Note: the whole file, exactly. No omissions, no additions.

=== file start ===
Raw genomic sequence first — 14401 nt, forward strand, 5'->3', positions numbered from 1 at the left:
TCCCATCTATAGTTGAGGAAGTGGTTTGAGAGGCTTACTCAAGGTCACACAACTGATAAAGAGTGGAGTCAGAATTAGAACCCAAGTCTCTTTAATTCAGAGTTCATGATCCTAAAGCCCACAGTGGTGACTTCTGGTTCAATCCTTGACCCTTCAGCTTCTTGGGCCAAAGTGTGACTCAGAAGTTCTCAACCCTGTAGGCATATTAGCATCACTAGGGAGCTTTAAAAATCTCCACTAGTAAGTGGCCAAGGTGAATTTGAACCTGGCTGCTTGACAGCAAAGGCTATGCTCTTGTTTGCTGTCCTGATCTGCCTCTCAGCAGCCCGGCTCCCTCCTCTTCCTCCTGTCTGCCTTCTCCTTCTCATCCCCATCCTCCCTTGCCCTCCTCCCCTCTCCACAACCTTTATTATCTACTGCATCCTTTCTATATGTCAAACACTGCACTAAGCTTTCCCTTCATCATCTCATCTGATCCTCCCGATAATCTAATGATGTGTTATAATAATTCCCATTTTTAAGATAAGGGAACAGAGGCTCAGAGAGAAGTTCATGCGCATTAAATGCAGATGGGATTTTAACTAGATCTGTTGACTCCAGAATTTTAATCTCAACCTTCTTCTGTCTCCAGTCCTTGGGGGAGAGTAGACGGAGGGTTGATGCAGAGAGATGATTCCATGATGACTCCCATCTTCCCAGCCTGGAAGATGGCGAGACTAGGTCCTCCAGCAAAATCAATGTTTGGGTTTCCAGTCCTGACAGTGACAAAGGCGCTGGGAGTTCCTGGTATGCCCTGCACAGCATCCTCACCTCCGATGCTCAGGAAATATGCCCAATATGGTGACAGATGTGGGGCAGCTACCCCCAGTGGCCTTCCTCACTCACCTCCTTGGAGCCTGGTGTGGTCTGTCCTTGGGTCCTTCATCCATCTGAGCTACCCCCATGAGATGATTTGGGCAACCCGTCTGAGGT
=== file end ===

Raw genomic sequence first — 14401 nt, forward strand, 5'->3', positions numbered from 1 at the left:
TCCCATCTATAGTTGAGGAAGTGGTTTGAGAGGCTTACTCAAGGTCACACAACTGATAAAGAGTGGAGTCAGAATTAGAACCCAAGTCTCTTTAATTCAGAGTTCATGATCCTAAAGCCCACAGTGGTGACTTCTGGTTCAATCCTTGACCCTTCAGCTTCTTGGGCCAAAGTGTGACTCAGAAGTTCTCAACCCTGTAGGCATATTAGCATCACTAGGGAGCTTTAAAAATCTCCACTAGTAAGTGGCCAAGGTGAATTTGAACCTGGCTGCTTGACAGCAAAGGCTATGCTCTTGTTTGCTGTCCTGATCTGCCTCTCAGCAGCCCGGCTCCCTCCTCTTCCTCCTGTCTGCCTTCTCCTTCTCATCCCCATCCTCCCTTGCCCTCCTCCCCTCTCCACAACCTTTATTATCTACTGCATCCTTTCTATATGTCAAACACTGCACTAAGCTTTCCCTTCATCATCTCATCTGATCCTCCCGATAATCTAATGATGTGTTATAATAATTCCCATTTTTAAGATAAGGGAACAGAGGCTCAGAGAGAAGTTCATGCGCATTAAATGCAGATGGGATTTTAACTAGATCTGTTGACTCCAGAATTTTAATCTCAACCTTCTTCTGTCTCCAGTCCTTGGGGGAGAGTAGACGGAGGGTTGATGCAGAGAGATGATTCCATGATGACTCCCATCTTCCCAGCCTGGAAGATGGCGAGACTAGGTCCTCCAGCAAAATCAATGTTTGGGTTTCCAGTCCTGACAGTGACAAAGGCGCTGGGAGTTCCTGGTATGCCCTGCACAGCATCCTCACCTCCGATGCTCAGGAAATATGCCCAATATGGTGACAGATGTGGGGCAGCTACCCCCAGTGGCCTTCCTCACTCACCTCCTTGGAGCCTGGTGTGGTCTGTCCTTGGGTCCTTCATCCATCTGAGCTACCCCCATGAGATGATTTGGGCAACCCGTCTGAGGT